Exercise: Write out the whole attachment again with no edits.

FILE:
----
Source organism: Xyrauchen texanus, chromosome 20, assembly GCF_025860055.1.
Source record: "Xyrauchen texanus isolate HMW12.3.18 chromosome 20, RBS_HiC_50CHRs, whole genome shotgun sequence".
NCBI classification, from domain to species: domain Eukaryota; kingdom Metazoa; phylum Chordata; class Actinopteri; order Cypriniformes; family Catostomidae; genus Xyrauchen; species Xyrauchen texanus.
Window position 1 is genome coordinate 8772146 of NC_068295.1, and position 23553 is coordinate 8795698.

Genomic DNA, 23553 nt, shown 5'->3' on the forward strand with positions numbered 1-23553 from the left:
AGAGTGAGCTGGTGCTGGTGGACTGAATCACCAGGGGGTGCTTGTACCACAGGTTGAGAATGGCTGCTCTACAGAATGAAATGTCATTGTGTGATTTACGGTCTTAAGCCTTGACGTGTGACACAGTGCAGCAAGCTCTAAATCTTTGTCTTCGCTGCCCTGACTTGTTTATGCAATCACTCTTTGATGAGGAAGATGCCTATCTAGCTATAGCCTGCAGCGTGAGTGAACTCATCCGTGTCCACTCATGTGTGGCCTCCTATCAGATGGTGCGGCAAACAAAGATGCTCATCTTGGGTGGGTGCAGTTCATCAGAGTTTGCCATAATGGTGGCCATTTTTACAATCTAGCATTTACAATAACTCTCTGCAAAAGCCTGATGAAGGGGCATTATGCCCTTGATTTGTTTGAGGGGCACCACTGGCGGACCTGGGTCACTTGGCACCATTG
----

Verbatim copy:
Source organism: Xyrauchen texanus, chromosome 20, assembly GCF_025860055.1.
Source record: "Xyrauchen texanus isolate HMW12.3.18 chromosome 20, RBS_HiC_50CHRs, whole genome shotgun sequence".
NCBI classification, from domain to species: domain Eukaryota; kingdom Metazoa; phylum Chordata; class Actinopteri; order Cypriniformes; family Catostomidae; genus Xyrauchen; species Xyrauchen texanus.
Window position 1 is genome coordinate 8772146 of NC_068295.1, and position 23553 is coordinate 8795698.

Genomic DNA, 23553 nt, shown 5'->3' on the forward strand with positions numbered 1-23553 from the left:
AGAGTGAGCTGGTGCTGGTGGACTGAATCACCAGGGGGTGCTTGTACCACAGGTTGAGAATGGCTGCTCTACAGAATGAAATGTCATTGTGTGATTTACGGTCTTAAGCCTTGACGTGTGACACAGTGCAGCAAGCTCTAAATCTTTGTCTTCGCTGCCCTGACTTGTTTATGCAATCACTCTTTGATGAGGAAGATGCCTATCTAGCTATAGCCTGCAGCGTGAGTGAACTCATCCGTGTCCACTCATGTGTGGCCTCCTATCAGATGGTGCGGCAAACAAAGATGCTCATCTTGGGTGGGTGCAGTTCATCAGAGTTTGCCATAATGGTGGCCATTTTTACAATCTAGCATTTACAATAACTCTCTGCAAAAGCCTGATGAAGGGGCATTATGCCCTTGATTTGTTTGAGGGGCACCACTGGCGGACCTGGGTCACTTGGCACCATTG